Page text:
Hierdie is die LitNet-argief (2006–2012)
This is the LitNet archive (2006–2012)
Book launch: The South African Letters of Thomas Pringle
Cnr. Lothbury Avenue and Fawley streets, Auckland Park
(plenty free parking available)
Wednesday 16 November: 18h00 for 18h30
RSVP: by Tues. 15 Nov on 011 482 3609 or Boekehuis@boekehuis.co.za
Boekhuis Bookshop & theVan Riebeeck Society invite you to a Book Launch and Discussion of the Society’s latest publication, The South African Letters of Thomas Pringle. Randolph Vigne, the editor of this collection, will be in conversation with Chris Thurman, academic (English Department at Wits University), journalist and the author of a book on the Eastern Cape poet and historian, Guy Butler.
Who was Thomas Pringle?
Thomas Pringle (1789-1834) was a Scottish writer and poet who came to South Africa in 1820 as part of the British settlement on the frontier. In his short life (and short time in South Africa (1820-1826)), he achieved much: an honoured place in South Africa’s literature (he is remembered as’ the father of English poetry’ in this country), he worked for the relief of the hard-pressed settlers, the emancipation of the Khoisan and protection of the Xhosa on the frontier from retaliatory commando raids. In Cape Town he ran the South African Public Library, edited, with his friend John Fairbairn, the Cape’s first independent newspaper and the bi-monthly South African Journal, and established a successful ‘classical and commercial academy’ until all were brought down by the hostility of the Governor, Lord Charles Somerset. He fought back but, financially ruined, returned to his final career in Britain. In London he began working for the Committee of the Anti-Slavery Society in 1827. The abolition of slavery in the British Empire came into force in August 1834 but, crippled since infancy and suffering from tuberculosis, he died in December 1834, aged only 45.
Pringle’s remains were brought from London in 1970 and re-interred in a memorial chapel in the Baviaans River valley.
About this book
Thomas Pringle’s great liberal archive is lost. A voluminous and well-organised correspondent, his letterbooks, letters received, personal files and journals were sent to Cape Town by his widow, Margaret. The story goes that his family in the eastern Cape sent also the many letters they had received from him – all for John Fairbairn to write Pringle’s biography. It was never written and the loss of the entire Thomas Pringle archive remains a mystery. Only the 70-odd letters he had written to Fairbairn were in the latter’s estate, and with them, the official, literary and personal letters in many libraries and archives, with South African content or relevance, have been gathered in this collection of letters.
Pringle wrote his own South African memoir, Narrative of a residence in South Africa, which was first published as part of African sketches in 1834. These surviving letters present a coherent account of Pringle, editor, poet, pioneer settler, librarian, teacher, champion of press freedom and the human rights of the oppressed indigenous people of the Cape.
About the editor
Randolph Vigne was born in Kimberley in 1928 and grew up in Port Elizabeth where he joined the Van Riebeeck Society in 1941. After his education at St Andrew’s College, Grahamstown and Wadham College, Oxford he served as English editor at Maskew Miller’s in Cape Town until 1964 when he moved to England and continued his career in educational publishing. He has undertaken much research and writing in southern African and European historical fields, publishing, among other books, Guillaume Chenu de Chalezac, the ‘French boy’ at the Cape of Good Hope (VRS 2nd Series, No 22, 1993) and Liberals against Apartheid, the History of the Liberal Party of South Africa (Macmillan, 1997). A fellow of the Society of Antiquaries of London, he was awarded the Order of Luthuli by the President of South Africa in 2010.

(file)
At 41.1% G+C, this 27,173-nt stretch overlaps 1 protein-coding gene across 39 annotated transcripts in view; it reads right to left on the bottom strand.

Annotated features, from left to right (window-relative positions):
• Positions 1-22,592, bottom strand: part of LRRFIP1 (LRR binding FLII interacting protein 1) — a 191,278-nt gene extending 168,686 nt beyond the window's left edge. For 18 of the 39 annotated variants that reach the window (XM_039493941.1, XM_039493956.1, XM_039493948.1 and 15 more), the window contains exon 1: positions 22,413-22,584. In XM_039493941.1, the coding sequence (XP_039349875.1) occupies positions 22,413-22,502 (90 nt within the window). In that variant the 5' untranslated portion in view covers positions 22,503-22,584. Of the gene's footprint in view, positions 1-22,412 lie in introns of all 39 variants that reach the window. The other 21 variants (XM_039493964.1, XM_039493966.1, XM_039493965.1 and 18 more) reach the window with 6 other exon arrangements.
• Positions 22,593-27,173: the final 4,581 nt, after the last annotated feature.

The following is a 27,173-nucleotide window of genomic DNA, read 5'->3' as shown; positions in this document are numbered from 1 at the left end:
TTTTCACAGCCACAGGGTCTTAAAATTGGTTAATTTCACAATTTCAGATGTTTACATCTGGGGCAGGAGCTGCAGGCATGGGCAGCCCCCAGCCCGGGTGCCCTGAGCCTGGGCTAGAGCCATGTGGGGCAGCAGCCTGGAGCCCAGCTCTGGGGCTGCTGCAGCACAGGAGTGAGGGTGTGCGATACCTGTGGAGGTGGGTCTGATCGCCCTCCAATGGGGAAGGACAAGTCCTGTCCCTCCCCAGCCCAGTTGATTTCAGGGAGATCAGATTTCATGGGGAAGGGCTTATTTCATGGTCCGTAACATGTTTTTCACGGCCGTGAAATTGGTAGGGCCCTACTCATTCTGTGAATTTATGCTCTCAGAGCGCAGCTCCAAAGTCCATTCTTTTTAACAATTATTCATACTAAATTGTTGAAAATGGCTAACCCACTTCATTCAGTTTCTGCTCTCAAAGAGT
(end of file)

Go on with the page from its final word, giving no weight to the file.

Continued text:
Extract from Pringle’s memoir, Narrative of a residence in South Africa
This is Pringle’s first extended depiction of the South African landscape – a ship deck view of the Eastern Cape coast, just beyond the Knysna lagoon –
approximately the territory in which the settlers were to be placed.
“This [the ship’s tacking off the coast] gave us an excellent opportunity of surveying the coast scenery of Auteniqualand and Zitzikamma, which is of a very striking character. The land rises abruptly from the shore in massive mountain ridges, clothed with forests of large timber, and swelling into the back ground into lofty serrated peaks of naked rock. As we passed headland after headland, the sylvan recesses of the bays and mountains opened successively to our gaze, like a magnificent panorama, continually unfolding new features, or exhibiting new combinations of scenery, in which the soft and the stupendous, the monotonous and the picturesque, were strangely blended. The aspect of the whole was impressive, but somber; beautiful, but somewhat savage. There was the grandeur and the grace of nature, majestic and untamed; and there was likewise that air of lonesomeness and dreary wildness, which a country unmarked by the traces of human industry or of human residence seldom fails to exhibit to the view of civilized man …the sublimely stern aspect of the country, so different from the rich tameness of ordinary English scenery, seemed to strike many of the Southron [English] with a degree of awe approaching to consternation. The Scotch, on the contrary, as the stirring recollections of their native land were vividly called up by the rugged peaks and shaggy declivities of this wild coast, were strongly affected, like all true mountaineers on such occasions. Some were excited to extravagant spirits; others silently shed tears.”
A poem by Thomas Pringle